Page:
Understanding The Dangers And The Removal Of Iron In Your Water
Posted on: 29 December 2016
If you have recently moved into a home with a well, then recent water testing may have revealed that the water contains an abundance of iron. If this development concerns you, then keep reading to understand why high iron levels in your water are concerning and also what you can do about it.
Why Are High Iron Levels A Concern?
Iron is an essential nutrient that your body needs to create red blood cells. Specifically, iron is used to form oxygen carrying hemoglobin. While the metal is needed, too much iron can be toxic. Thankfully, most well water does not contain nearly enough iron to cause a life threatening toxicity concern. However, if you do consume too much iron, you may feel tired, dizzy or nauseous. You also may gain weight or experience headaches.
Since most symptoms of consuming an excess of iron are not life threatening, iron is considered a secondary contaminant in your water. These contaminants are ones that typically cause aesthetic, cosmetic, or technical water effects, but pose little or no health risk. In general, iron is problematic due to its taste and odor. Iron will commonly smell metallic and leave a metal taste in your mouth.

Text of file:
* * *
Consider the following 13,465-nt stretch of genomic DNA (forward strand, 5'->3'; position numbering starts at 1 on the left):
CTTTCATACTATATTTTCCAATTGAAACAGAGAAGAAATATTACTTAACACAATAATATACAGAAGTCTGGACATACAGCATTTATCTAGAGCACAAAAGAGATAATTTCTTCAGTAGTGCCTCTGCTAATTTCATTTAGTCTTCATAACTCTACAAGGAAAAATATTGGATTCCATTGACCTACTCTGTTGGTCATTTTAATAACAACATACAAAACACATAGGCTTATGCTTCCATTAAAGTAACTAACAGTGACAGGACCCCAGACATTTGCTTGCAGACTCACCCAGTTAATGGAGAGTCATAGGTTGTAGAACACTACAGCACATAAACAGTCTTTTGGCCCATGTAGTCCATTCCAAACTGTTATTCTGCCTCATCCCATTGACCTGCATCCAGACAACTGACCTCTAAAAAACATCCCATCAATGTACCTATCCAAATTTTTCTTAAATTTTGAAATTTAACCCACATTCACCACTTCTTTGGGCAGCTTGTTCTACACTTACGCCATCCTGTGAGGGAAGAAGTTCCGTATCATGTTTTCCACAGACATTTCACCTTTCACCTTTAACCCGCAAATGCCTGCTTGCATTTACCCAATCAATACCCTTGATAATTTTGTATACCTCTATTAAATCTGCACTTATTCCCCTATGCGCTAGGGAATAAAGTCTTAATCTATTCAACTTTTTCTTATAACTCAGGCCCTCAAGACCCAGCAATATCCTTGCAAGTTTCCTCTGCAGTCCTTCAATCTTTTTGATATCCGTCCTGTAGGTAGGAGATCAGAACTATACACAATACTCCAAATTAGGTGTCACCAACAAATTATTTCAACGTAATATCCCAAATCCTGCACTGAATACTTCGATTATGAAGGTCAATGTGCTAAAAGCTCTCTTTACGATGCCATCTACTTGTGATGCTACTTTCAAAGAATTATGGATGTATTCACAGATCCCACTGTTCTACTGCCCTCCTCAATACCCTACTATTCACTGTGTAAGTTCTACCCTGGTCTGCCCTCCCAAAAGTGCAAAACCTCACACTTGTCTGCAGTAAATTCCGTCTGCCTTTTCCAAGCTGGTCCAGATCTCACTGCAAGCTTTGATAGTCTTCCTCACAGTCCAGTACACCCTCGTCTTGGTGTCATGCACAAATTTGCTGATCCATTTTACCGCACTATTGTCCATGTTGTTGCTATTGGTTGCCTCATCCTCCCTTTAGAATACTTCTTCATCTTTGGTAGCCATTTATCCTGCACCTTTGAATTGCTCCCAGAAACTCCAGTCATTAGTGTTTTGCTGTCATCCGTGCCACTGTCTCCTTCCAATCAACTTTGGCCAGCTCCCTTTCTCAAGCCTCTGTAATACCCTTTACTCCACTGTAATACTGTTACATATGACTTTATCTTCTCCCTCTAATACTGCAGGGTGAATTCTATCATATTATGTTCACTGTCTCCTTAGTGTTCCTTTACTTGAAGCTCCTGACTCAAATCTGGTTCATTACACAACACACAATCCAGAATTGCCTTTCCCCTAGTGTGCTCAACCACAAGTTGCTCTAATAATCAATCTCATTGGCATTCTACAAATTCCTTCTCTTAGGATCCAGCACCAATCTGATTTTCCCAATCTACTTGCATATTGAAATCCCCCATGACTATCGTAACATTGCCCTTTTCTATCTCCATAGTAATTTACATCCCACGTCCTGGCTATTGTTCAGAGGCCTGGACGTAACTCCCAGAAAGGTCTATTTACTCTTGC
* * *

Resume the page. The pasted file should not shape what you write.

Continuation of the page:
In most cases, iron can also change the appearance, color, and technical properties of your water. The metal can make the water appear brown, red, or cloudy, and it can also cause rust stains to appear on your clothing and other fabrics.
What Can You Do About The Iron?
Iron can come from a wide variety of sources and enter your water well. Iron can come into the well from the water table and it can also develop due to the corrosion of metal well pipes and parts. If you know that a specific part of your well has corroded or deteriorated, then it is wise to have it replaced. Deterioration and the build of rust in your water will continue if you do not.
If you are unsure about the cause and want to remove the rust from the water after it flows into your home, then invest in an iron removing filter. This filter can be added to your filtration system after the sediment filter. There are a wide variety of different iron filters you can buy, but try to stay away from products that utilize potassium permanganate. Greensand filters typically have this sort of media housed inside of them. The potassium permanganate is a strong and potentially dangerous chemical that should be avoided with home water filtration systems. Acid and air injection filters are a much better option.Share